Recommended Tracks: “Tough Boy”, “Girls In Line for the Bathroom”, “Gucci Knife”
Artists You May Like: Ava Max, Zara Larsson, Kat Cunning
There will always be a breakup to endure. A failed friendship to process. A time to seek closure. In these moments, we might feel a need to act “tough” or laugh instead of cry. However, sometimes we have to get to a vulnerable place to find out who we truly are, which is what Carlie Hanson conveys on her debut album, Tough Boy. Instead of living up to society’s expectations and adhering to specific labels, Carlie tells us about the necessity of staying true to yourself and embracing all that comes with such a decision.
Starting with the opening track “Off My Neck,” Carlie gives us brutally honest tracks throughout the album that uncover the pain and frustration she has felt when various relationships turn ugly. On “Off My Neck,” Carlie can’t stop thinking of a former friend who betrayed her, stunned that this person would turn on her after all they have been through. We also have “Gucci Knife,” where Carlie teams up with indie pop artist MASN to retell a gut-wrenching, unexpected breakup. The newest of these heartbreaking tracks, though, comes in the form of “Nice To Know Ya.” This previously unreleased guitar-driven pop song explores the humiliation and regret of opening up to someone who should not have been trusted. Candidly, Carlie sings, “Put my heart in a heart-shaped container / Then you threw it / Out the window / Like an asshole,” wishing that she could take back everything she said.
Still, Carlie is someone who can be very forgiving, despite all that she puts up with. On the feisty “Snot,” Carlie sings, “If I’m gonna waste my life / Let me waste my life on you,” showing that she is more than ready to commit to a long-distance relationship, which is never easy. On the album’s final tracks, “Love You Anyway” and “Come Back Around,” Carlie takes her compassion one step further. On the semi-acoustic “Love You Anyway,” Carlie sings about loving someone who is a little rough around the edges. Even though “it’s all too much to take,” she loves this person anyway. We also have a similar idea on “Come Back Around,” where Carlie tries to get through to someone she used to know very well, but now comes off as a complete stranger. In the end, she hopes that this person will “come back around” and be someone she can laugh with, like they did in the old days.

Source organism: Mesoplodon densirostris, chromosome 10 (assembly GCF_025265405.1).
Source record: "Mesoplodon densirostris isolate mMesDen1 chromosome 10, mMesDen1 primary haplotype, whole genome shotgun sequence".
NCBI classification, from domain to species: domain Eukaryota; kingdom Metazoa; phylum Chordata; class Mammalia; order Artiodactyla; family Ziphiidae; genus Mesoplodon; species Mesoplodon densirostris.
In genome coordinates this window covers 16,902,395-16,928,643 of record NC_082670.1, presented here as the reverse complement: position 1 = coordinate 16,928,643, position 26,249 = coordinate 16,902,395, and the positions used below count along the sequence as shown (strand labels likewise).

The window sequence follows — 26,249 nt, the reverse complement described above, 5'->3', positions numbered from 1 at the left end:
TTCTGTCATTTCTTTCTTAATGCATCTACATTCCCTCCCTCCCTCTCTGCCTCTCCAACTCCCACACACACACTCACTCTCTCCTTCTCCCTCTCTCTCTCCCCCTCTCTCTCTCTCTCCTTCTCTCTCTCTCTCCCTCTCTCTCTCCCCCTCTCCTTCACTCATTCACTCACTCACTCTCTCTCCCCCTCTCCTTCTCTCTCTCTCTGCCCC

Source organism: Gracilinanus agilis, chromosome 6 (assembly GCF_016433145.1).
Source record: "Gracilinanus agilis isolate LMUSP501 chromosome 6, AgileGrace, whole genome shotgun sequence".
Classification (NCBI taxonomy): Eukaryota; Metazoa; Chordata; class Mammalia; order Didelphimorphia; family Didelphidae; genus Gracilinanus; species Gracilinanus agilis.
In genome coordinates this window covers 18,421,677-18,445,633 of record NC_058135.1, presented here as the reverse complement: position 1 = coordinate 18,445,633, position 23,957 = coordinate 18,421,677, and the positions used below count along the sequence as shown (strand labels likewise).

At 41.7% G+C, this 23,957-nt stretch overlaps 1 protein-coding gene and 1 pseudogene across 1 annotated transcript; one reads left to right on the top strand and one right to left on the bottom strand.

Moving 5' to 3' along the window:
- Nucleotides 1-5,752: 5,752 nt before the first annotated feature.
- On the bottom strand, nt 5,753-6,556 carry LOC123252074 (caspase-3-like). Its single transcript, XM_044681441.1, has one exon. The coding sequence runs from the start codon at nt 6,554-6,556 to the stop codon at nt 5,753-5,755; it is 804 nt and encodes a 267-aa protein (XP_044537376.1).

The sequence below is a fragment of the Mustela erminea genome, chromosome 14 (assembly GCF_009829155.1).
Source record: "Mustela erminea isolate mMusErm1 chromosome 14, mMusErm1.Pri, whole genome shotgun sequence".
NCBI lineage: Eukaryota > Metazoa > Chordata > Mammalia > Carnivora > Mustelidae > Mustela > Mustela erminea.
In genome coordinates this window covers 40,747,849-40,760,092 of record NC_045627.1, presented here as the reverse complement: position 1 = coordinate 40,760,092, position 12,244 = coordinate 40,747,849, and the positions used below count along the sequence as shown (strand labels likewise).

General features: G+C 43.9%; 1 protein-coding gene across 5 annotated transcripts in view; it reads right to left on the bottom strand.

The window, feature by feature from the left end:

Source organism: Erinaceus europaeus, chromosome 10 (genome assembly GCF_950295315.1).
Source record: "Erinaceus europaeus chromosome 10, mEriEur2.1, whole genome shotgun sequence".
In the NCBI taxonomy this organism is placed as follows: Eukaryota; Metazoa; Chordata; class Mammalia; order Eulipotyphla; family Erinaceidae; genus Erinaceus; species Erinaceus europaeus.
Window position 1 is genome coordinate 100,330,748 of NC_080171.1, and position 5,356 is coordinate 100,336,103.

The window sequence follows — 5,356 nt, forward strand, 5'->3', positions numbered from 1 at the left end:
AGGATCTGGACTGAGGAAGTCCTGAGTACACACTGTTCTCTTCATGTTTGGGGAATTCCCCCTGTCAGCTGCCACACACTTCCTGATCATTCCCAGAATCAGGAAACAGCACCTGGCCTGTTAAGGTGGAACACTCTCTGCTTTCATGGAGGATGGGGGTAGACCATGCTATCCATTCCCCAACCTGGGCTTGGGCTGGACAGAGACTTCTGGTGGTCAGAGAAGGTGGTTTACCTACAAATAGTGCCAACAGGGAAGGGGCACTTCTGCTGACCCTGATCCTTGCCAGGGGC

A few of my favorite songs on Tough Boy happen to be the ones where Carlie is a little more introspective. On the title track, for instance, Carlie sings about that need to feel strong in moments of weakness. Even though it might take time to be that “tough boy” she envisions, she knows she will get there. There is also “Girls In Line for the Bathroom,” where Carlie asks, “Why can’t everybody be as nice as girls in line for the bathroom?” and wishes that the person she loves could be as open as them. Another track that involves meeting random strangers in public is “Fake Smile,” where Carlie sings about talking to a distraught “girl with a fake smile” at a bar. This girl is battling some intense demons, but Carlie knows that things will get better for her, as she sees a lot of herself in this girl.
Overall, Tough Boy is a firm album for Carlie, elaborating on who she is personally and musically. We hear so many compelling stories, from her deepest thoughts to telling secrets. There is also a range of styles throughout, pushing her out of that “pop artist” zone that she has been tied to over the past few years. In the end, we learn that being “tough” means being able to embrace all kinds of situations and emotions, even if they make you break down and cry.
You can listen to Tough Boy on platforms like Spotify and Apple Music.